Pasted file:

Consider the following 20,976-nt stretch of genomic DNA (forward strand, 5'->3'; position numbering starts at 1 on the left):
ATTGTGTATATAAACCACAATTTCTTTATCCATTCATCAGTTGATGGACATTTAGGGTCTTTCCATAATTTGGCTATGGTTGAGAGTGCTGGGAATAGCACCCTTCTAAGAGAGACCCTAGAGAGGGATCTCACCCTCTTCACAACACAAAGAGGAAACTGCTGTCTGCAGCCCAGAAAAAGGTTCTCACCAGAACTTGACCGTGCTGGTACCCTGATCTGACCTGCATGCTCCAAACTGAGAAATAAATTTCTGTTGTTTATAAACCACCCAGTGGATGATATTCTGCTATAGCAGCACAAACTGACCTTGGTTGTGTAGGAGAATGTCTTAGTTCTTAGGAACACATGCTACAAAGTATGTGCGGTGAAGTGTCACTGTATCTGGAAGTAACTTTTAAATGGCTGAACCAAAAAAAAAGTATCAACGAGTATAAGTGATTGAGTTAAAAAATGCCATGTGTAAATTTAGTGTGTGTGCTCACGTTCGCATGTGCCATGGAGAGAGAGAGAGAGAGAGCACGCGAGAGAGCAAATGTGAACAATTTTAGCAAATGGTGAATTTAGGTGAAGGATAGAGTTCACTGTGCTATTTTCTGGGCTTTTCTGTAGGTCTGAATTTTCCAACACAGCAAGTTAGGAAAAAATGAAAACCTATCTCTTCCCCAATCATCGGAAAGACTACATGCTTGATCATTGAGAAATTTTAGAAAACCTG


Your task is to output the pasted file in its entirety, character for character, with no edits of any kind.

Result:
Consider the following 20,976-nt stretch of genomic DNA (forward strand, 5'->3'; position numbering starts at 1 on the left):
ATTGTGTATATAAACCACAATTTCTTTATCCATTCATCAGTTGATGGACATTTAGGGTCTTTCCATAATTTGGCTATGGTTGAGAGTGCTGGGAATAGCACCCTTCTAAGAGAGACCCTAGAGAGGGATCTCACCCTCTTCACAACACAAAGAGGAAACTGCTGTCTGCAGCCCAGAAAAAGGTTCTCACCAGAACTTGACCGTGCTGGTACCCTGATCTGACCTGCATGCTCCAAACTGAGAAATAAATTTCTGTTGTTTATAAACCACCCAGTGGATGATATTCTGCTATAGCAGCACAAACTGACCTTGGTTGTGTAGGAGAATGTCTTAGTTCTTAGGAACACATGCTACAAAGTATGTGCGGTGAAGTGTCACTGTATCTGGAAGTAACTTTTAAATGGCTGAACCAAAAAAAAAGTATCAACGAGTATAAGTGATTGAGTTAAAAAATGCCATGTGTAAATTTAGTGTGTGTGCTCACGTTCGCATGTGCCATGGAGAGAGAGAGAGAGAGAGCACGCGAGAGAGCAAATGTGAACAATTTTAGCAAATGGTGAATTTAGGTGAAGGATAGAGTTCACTGTGCTATTTTCTGGGCTTTTCTGTAGGTCTGAATTTTCCAACACAGCAAGTTAGGAAAAAATGAAAACCTATCTCTTCCCCAATCATCGGAAAGACTACATGCTTGATCATTGAGAAATTTTAGAAAACCTG